KAIB'S ROVING R.Ph. AGENCY, INC., Petitioner, v. EMPLOYMENT DEPARTMENT, Respondent.
Petitioner seeks judicial review of a final order that the Director (the Director) of respondent Employment Department (the Department) issued on remand from our previous decision in this case. Kaib's Roving R.Ph. Agency v. Employment Dept., 161 Or.App. 290, 984 P.2d 886 (1999). Petitioner raises a number of procedural and substantive issues concerning that order that, in essence, assert its due process right to a fair hearing before an impartial tribunal. However, we resolve petitioner's arguments on a statutory basis. We conclude that only a hearing officer,1 not the Director, has the authority to act for the Department in this regard. We therefore vacate the final order that the Director issued and again remand for reconsideration under the terms of our original decision by a hearing officer who was not involved in the previous remand.
Petitioner provides relief pharmacists to pharmacies in the state. It believes that the pharmacists whom it provides are independent contractors for purposes of the Employment Department Law, while the Department believes that they are employees for whom petitioner must pay unemployment tax. On March 4, 1996, the Department issued a Notice of Tax Assessment to petitioner pursuant to ORS 657.681, in which it assessed unemployment taxes and interest. Petitioner requested a hearing, and the hearing officer upheld the assessment. Petitioner then sought judicial review, and we reversed and remanded the hearing officer's order on the ground that the Department had not adequately considered the effect of a previous decision of the Department of Revenue that held that the pharmacists were not employees. We held that, because ORS 670.600 requires both departments to follow the same statutory criteria in determining independent contractor status, the Department had to consider the earlier decision. Kaib's Roving R.Ph. Agency, 161 Or.App. at 298, 984 P.2d 886.
The decisive issue in this petition for judicial review is whether the Director, rather than a hearing officer, had the authority to act for the Department on remand. By her action, the Director indicated her belief that she had that authority. She signed the final order affirming the assessment that is presently before us; the Department's chief hearing officer, in collaboration with other departmental employees and the Department's legal counsel, prepared that final order for the Director's signature. Although in most circumstances the head of an agency is the appropriate person to act for the agency in deciding a contested case, that is not the situation with a final order in an unemployment tax assessment proceeding. Under the laws governing assessments of unemployment tax, the Director is a party to the case and the hearing officer issues the final order. The following explains the reasoning that leads us to our conclusion and the necessity for a second remand of this case.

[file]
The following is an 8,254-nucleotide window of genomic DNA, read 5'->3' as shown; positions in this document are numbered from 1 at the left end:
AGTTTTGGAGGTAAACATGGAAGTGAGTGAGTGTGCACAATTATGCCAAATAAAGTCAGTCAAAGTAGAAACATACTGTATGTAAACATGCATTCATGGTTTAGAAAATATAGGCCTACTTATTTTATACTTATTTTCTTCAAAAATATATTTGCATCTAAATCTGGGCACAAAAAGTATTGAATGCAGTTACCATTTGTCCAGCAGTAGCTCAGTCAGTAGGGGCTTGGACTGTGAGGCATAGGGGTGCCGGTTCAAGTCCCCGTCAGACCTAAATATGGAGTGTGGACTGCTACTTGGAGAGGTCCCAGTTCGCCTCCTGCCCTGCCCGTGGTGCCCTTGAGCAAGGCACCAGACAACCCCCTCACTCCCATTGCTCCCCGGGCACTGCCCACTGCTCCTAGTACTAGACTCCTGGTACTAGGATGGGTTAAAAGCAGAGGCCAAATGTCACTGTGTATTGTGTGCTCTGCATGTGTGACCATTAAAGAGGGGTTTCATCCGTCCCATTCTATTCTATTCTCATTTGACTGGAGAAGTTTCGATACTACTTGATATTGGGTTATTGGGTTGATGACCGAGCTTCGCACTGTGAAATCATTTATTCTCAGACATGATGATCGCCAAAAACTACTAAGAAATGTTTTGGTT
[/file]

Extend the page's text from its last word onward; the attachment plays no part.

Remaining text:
The finality of a hearing officer's decision on challenges to unemployment tax assessments contrasts with the provisional nature of a hearing officer's decision in most administrative contested cases.2 In contested cases under the Administrative Procedures Act (APA), ORS chapter 183, the hearing officer usually issues a proposed decision that is merely a preliminary step to the final agency action. Parties who are adversely affected then have the opportunity to file exceptions to the proposed order and to present arguments to those who make the final decision for the agency. ORS 183.460. The final order in the case is the decision of the head of the agency, who is free to adopt all, part, or none of the hearing officer's proposed order.3 The agency is not a party to the case, and the APA does not provide for the agency to seek judicial review of the final order. Indeed, there is no reason why it would want review of its own action. See ORS 183.480(1) (permitting a person adversely affected or aggrieved by an order or any party to an agency proceeding to seek judicial review of a final order). In that context, the agency functions as an inferior tribunal for purposes of judicial review, much as a trial court functions for purposes of appeal.
The procedures for an administrative hearing on a notice of assessment issued under ORS 657.681 are significantly different.4 The head of the agency, the Director, has no authority to make a decision after the hearing. Rather, the hearing officer enters findings of fact and a decision that either affirms, modifies, or sets aside the assessment. ORS 657.683(4).5 That decision is not a proposed order with the opportunity to raise exceptions and argument before the Director issues a final order. Instead, the statute provides that the decision is final when it is mailed to the Director and the employing unit, subject to the hearing officer's authority, on the hearing officer's own motion, to issue an amended decision. ORS 657.683(5). The statute treats the Director as one of the parties to the proceeding, not as the ultimate decision-maker. ORS 657.684 6 makes this point absolutely clear when it provides that either the employing unit or the Director may seek judicial review of the hearing officer's decision. The Director's only recourse if he or she disagrees with the hearing officer's decision is to bring that disagreement before this court, just as any other party may.